Jesus said to his disciples,
If anyone would come after me, he must deny himself and take up his cross and follow me.
Matthew (16:24), Mark (8:34), and Luke (9:23) all agree that Jesus told his followers that they must deny themselves. Mark and Luke include the whole crowd as well as the disciples in the audience. We’ve heard these instructions before, but what kind of denial was Jesus talking about?
Is denial giving up a treat?
Was it the kind of denial we practice when we give up chocolate or one of our favorite foods for Lent? Was it the kind of denial that has us pass up a treat or a fun time on principle, to show that we can live without it? Was it the kind of good feeling we get when we take money we could have spent on an expensive trip and send it to a good cause?
I don’t think so. If denying ourselves something we like is supposed to make us care more for others, it actually doesn’t work that way. In fact, Psychology Today (September 11, 2013) reports a study that says denying ourselves a treat actually increases our appetite and happiness. That’s because we enjoy the treat even more when we indulge in it the next time. So much for denial as a sacrifice.
Jesus doesn’t say that followers should deny themselves luxuries, or a comfortable life, or even things they enjoy. He says that they must deny themselves (ἀπαρνησάσθω ἑαυτὸν). This denial is the same original Greek word that the gospels use when they describe the way Peter denied Jesus when he was arrested.
What did Peter say when he denied Jesus?
What did Peter do? He had three chances to affirm or deny his relationship with Jesus, and each time he spoke more strongly. As Matthew reports it,
Now Peter was sitting out in the courtyard, and a servant girl came to him. “You also were with Jesus of Galilee,” she said. But he denied it before them all. “I don’t know what you’re talking about,” he said.
Then he went out to the gateway, where another girl saw him and said to the people there, “This fellow was with Jesus of Nazareth.” He denied it again, with an oath: “I don’t know the man!”
After a little while, those standing there went up to Peter and said, “Surely you are one of them, for your accent gives you away.” Then he began to call down curses on himself and he swore to them, “I don’t know the man!” Immediately a rooster crowed. (Matthew 26:69–74)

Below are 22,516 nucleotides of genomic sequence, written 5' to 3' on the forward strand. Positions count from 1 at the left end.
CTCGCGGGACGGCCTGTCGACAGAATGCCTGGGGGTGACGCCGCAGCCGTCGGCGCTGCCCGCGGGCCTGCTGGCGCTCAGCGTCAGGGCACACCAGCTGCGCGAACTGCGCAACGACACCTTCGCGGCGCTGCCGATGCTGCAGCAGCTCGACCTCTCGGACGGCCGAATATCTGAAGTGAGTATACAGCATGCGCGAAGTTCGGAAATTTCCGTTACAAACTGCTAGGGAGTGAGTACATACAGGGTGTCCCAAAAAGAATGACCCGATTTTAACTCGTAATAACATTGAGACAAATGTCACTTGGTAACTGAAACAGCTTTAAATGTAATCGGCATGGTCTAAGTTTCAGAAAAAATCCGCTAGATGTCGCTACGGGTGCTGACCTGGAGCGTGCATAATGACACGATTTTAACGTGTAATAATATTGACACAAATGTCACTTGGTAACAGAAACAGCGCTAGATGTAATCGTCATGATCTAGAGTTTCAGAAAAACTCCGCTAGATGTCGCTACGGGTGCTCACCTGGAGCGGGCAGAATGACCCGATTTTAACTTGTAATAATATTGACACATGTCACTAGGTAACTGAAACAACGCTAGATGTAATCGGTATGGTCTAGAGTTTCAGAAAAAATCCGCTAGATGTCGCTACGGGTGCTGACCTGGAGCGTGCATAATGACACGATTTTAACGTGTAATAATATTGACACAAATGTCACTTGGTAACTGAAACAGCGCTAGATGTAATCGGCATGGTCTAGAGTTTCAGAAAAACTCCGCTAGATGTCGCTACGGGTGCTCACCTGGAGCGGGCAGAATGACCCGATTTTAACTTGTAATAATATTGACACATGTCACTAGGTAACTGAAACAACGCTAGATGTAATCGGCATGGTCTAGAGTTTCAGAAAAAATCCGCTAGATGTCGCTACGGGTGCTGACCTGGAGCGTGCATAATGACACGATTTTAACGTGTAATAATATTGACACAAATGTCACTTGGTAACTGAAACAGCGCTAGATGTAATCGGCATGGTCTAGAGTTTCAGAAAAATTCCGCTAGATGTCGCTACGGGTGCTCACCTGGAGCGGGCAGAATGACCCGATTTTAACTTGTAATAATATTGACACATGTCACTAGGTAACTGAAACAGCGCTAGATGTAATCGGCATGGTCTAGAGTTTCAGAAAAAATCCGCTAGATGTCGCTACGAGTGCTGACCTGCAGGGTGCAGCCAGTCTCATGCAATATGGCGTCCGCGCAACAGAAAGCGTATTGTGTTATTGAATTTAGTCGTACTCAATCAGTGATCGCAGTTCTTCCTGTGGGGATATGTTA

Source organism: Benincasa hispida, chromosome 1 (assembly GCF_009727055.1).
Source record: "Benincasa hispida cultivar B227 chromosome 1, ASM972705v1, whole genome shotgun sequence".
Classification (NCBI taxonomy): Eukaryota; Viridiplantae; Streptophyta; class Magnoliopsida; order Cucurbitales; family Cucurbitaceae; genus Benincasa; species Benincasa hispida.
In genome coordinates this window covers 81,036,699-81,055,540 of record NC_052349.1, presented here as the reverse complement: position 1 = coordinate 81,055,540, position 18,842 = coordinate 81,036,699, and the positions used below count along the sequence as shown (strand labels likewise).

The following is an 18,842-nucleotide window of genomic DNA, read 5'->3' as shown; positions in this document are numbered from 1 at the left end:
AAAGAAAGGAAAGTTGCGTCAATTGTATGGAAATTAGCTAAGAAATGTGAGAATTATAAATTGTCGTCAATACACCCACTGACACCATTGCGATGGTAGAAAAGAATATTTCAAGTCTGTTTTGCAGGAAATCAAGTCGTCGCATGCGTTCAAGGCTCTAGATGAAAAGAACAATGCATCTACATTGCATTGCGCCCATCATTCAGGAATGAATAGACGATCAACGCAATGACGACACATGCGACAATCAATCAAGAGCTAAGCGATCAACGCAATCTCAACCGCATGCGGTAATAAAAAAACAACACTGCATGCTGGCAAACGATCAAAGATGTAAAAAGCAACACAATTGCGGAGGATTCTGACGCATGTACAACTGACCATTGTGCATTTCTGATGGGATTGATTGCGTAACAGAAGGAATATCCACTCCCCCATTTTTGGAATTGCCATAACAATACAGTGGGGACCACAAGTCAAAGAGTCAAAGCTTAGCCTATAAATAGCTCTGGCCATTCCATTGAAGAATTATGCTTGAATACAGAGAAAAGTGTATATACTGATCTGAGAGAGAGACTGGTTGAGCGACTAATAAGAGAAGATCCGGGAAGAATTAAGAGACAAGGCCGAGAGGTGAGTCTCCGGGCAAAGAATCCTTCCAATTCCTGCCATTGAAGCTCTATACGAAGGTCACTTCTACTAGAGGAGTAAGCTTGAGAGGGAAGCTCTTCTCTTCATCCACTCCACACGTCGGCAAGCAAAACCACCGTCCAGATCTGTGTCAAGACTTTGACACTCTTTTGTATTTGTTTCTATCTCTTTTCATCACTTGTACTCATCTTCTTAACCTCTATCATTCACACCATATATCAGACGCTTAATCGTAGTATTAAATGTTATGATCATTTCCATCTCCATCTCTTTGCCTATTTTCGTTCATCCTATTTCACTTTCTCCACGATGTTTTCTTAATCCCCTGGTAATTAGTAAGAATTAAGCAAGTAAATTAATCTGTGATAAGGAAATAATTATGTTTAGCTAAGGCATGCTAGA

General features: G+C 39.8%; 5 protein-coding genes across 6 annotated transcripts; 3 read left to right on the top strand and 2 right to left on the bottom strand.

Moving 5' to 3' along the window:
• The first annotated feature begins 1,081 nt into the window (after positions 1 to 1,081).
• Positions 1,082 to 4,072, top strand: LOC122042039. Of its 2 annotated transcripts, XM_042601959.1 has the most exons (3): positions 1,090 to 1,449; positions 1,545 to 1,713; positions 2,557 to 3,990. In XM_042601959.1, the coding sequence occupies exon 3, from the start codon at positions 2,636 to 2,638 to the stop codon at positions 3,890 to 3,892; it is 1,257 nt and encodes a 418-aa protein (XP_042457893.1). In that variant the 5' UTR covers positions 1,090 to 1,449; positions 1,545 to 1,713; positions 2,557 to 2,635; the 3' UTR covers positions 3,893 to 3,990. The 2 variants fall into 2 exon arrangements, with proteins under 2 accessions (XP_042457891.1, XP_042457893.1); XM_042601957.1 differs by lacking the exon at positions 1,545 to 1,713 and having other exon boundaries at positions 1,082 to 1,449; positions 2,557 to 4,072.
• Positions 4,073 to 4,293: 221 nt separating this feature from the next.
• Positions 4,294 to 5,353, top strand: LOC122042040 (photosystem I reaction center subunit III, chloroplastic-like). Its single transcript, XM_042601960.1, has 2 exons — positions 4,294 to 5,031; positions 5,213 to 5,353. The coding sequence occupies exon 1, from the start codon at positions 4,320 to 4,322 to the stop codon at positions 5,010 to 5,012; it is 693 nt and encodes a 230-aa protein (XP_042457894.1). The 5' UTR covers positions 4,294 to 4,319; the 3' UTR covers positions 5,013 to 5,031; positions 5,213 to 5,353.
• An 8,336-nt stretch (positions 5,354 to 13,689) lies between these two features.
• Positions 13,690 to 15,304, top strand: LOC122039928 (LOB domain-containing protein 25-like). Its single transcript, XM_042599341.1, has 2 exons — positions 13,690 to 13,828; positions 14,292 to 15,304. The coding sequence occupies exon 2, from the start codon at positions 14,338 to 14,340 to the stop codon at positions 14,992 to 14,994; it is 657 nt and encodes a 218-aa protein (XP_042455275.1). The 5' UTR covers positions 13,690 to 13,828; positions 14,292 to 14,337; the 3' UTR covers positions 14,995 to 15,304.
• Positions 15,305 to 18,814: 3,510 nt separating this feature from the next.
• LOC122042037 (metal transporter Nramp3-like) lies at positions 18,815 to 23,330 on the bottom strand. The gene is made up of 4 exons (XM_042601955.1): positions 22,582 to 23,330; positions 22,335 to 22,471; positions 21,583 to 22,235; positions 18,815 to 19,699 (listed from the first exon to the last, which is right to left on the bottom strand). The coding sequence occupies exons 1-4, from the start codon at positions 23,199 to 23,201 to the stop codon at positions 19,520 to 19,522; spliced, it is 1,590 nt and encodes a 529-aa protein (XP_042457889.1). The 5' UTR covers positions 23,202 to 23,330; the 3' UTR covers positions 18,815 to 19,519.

Lying and cursing and swearing do not make Peter a good role model for behavior in a crisis, but he does show how serious a denial can be.
What is absolute denial?
The form of the word in Greek for denial (ἀπαρνησάσθω) that Jesus is using is not simple denial, but denial with a prefix (ἀπ) that makes it especially intense (ἀπαρνησάσθω). This emphasis is like the difference between bad and worst or good and best. This kind of denial can mean:
- to deny strongly, with the implication of rejection
- claiming no knowledge of or relationship to someone
- affirming that one has no acquaintance or connection with a person
- to reject, deny with repudiation, or disavow
- to disown or renounce claim to someone or something
- to deny utterly, to abjure
This is the kind of denial that severs family ties, ends relationships, and leads to one person saying of another, “I never knew you.” It is also the form of denial that Jesus uses when he says:
Whoever acknowledges me before men, I will also acknowledge him before my Father in heaven. But whoever disowns me before men, I will disown him before my Father in heaven. (Matthew 10:32–33)
This denial is absolute, total, and complete.
When Jesus uses this intense form of denial as an action toward oneself (ἀπαρνησάσθω ἑαυτὸν), it is interpreted to mean:
- to forget one’s self, lose sight of one’s self and one’s own interests
- act in a wholly selfless manner